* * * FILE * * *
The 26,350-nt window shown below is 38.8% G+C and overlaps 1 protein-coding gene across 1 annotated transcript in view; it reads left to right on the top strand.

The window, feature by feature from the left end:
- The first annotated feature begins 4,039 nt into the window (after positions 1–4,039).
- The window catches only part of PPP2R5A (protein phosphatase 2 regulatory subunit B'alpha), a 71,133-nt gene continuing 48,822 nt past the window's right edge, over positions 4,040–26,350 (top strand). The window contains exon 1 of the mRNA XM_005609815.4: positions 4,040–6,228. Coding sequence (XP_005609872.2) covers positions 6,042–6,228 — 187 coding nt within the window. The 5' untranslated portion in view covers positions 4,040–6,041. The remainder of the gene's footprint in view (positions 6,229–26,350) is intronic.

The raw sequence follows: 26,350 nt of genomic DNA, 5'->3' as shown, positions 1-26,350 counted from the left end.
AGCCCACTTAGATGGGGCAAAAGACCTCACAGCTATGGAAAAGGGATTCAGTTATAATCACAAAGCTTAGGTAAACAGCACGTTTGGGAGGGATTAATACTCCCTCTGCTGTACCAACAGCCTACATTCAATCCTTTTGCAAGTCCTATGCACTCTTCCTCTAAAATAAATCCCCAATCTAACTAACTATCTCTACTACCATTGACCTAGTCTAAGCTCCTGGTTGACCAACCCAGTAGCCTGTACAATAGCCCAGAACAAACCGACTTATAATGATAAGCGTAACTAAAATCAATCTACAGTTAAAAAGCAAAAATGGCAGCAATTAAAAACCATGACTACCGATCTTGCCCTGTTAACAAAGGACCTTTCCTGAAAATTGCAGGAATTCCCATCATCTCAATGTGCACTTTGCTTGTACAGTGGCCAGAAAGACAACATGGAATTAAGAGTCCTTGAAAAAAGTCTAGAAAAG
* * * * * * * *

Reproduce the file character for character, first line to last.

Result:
The 26,350-nt window shown below is 38.8% G+C and overlaps 1 protein-coding gene across 1 annotated transcript in view; it reads left to right on the top strand.

The window, feature by feature from the left end:
- The first annotated feature begins 4,039 nt into the window (after positions 1–4,039).
- The window catches only part of PPP2R5A (protein phosphatase 2 regulatory subunit B'alpha), a 71,133-nt gene continuing 48,822 nt past the window's right edge, over positions 4,040–26,350 (top strand). The window contains exon 1 of the mRNA XM_005609815.4: positions 4,040–6,228. Coding sequence (XP_005609872.2) covers positions 6,042–6,228 — 187 coding nt within the window. The 5' untranslated portion in view covers positions 4,040–6,041. The remainder of the gene's footprint in view (positions 6,229–26,350) is intronic.

The raw sequence follows: 26,350 nt of genomic DNA, 5'->3' as shown, positions 1-26,350 counted from the left end.
AGCCCACTTAGATGGGGCAAAAGACCTCACAGCTATGGAAAAGGGATTCAGTTATAATCACAAAGCTTAGGTAAACAGCACGTTTGGGAGGGATTAATACTCCCTCTGCTGTACCAACAGCCTACATTCAATCCTTTTGCAAGTCCTATGCACTCTTCCTCTAAAATAAATCCCCAATCTAACTAACTATCTCTACTACCATTGACCTAGTCTAAGCTCCTGGTTGACCAACCCAGTAGCCTGTACAATAGCCCAGAACAAACCGACTTATAATGATAAGCGTAACTAAAATCAATCTACAGTTAAAAAGCAAAAATGGCAGCAATTAAAAACCATGACTACCGATCTTGCCCTGTTAACAAAGGACCTTTCCTGAAAATTGCAGGAATTCCCATCATCTCAATGTGCACTTTGCTTGTACAGTGGCCAGAAAGACAACATGGAATTAAGAGTCCTTGAAAAAAGTCTAGAAAAG